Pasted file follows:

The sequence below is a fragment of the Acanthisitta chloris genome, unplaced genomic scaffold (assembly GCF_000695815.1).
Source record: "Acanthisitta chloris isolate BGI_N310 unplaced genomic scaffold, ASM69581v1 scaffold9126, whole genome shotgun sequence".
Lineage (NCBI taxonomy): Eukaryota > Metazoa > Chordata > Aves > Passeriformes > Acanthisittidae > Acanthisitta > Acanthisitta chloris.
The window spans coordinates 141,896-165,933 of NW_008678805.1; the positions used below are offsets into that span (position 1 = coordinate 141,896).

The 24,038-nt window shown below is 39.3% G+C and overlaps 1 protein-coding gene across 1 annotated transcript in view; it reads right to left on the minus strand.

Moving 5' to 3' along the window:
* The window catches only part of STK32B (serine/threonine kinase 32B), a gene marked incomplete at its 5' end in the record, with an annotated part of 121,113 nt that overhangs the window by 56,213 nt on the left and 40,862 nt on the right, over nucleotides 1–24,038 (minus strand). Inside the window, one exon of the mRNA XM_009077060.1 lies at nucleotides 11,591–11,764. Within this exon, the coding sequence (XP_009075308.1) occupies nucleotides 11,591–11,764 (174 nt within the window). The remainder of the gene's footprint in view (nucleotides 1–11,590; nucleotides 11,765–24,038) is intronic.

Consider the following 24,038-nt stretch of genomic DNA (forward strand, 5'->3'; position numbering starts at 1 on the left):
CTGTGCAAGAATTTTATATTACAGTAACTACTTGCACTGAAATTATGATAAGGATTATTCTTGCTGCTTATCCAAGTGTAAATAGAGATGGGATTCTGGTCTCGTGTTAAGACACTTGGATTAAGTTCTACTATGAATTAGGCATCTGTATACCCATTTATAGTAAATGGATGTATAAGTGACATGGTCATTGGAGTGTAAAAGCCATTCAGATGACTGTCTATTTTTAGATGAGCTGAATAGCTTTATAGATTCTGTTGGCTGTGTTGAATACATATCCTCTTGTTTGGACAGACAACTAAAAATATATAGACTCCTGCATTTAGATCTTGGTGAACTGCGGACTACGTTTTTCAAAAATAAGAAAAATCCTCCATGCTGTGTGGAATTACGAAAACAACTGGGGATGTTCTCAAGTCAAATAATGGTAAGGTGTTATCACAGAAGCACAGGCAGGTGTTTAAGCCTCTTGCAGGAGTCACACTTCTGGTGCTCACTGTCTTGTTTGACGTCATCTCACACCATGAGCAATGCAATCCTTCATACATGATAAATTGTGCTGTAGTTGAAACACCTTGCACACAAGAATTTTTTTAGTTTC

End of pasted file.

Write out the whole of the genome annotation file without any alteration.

The sequence below is a fragment of the Acanthisitta chloris genome, unplaced genomic scaffold (assembly GCF_000695815.1).
Source record: "Acanthisitta chloris isolate BGI_N310 unplaced genomic scaffold, ASM69581v1 scaffold9126, whole genome shotgun sequence".
Lineage (NCBI taxonomy): Eukaryota > Metazoa > Chordata > Aves > Passeriformes > Acanthisittidae > Acanthisitta > Acanthisitta chloris.
The window spans coordinates 141,896-165,933 of NW_008678805.1; the positions used below are offsets into that span (position 1 = coordinate 141,896).

The 24,038-nt window shown below is 39.3% G+C and overlaps 1 protein-coding gene across 1 annotated transcript in view; it reads right to left on the minus strand.

Moving 5' to 3' along the window:
* The window catches only part of STK32B (serine/threonine kinase 32B), a gene marked incomplete at its 5' end in the record, with an annotated part of 121,113 nt that overhangs the window by 56,213 nt on the left and 40,862 nt on the right, over nucleotides 1–24,038 (minus strand). Inside the window, one exon of the mRNA XM_009077060.1 lies at nucleotides 11,591–11,764. Within this exon, the coding sequence (XP_009075308.1) occupies nucleotides 11,591–11,764 (174 nt within the window). The remainder of the gene's footprint in view (nucleotides 1–11,590; nucleotides 11,765–24,038) is intronic.

Consider the following 24,038-nt stretch of genomic DNA (forward strand, 5'->3'; position numbering starts at 1 on the left):
CTGTGCAAGAATTTTATATTACAGTAACTACTTGCACTGAAATTATGATAAGGATTATTCTTGCTGCTTATCCAAGTGTAAATAGAGATGGGATTCTGGTCTCGTGTTAAGACACTTGGATTAAGTTCTACTATGAATTAGGCATCTGTATACCCATTTATAGTAAATGGATGTATAAGTGACATGGTCATTGGAGTGTAAAAGCCATTCAGATGACTGTCTATTTTTAGATGAGCTGAATAGCTTTATAGATTCTGTTGGCTGTGTTGAATACATATCCTCTTGTTTGGACAGACAACTAAAAATATATAGACTCCTGCATTTAGATCTTGGTGAACTGCGGACTACGTTTTTCAAAAATAAGAAAAATCCTCCATGCTGTGTGGAATTACGAAAACAACTGGGGATGTTCTCAAGTCAAATAATGGTAAGGTGTTATCACAGAAGCACAGGCAGGTGTTTAAGCCTCTTGCAGGAGTCACACTTCTGGTGCTCACTGTCTTGTTTGACGTCATCTCACACCATGAGCAATGCAATCCTTCATACATGATAAATTGTGCTGTAGTTGAAACACCTTGCACACAAGAATTTTTTTAGTTTC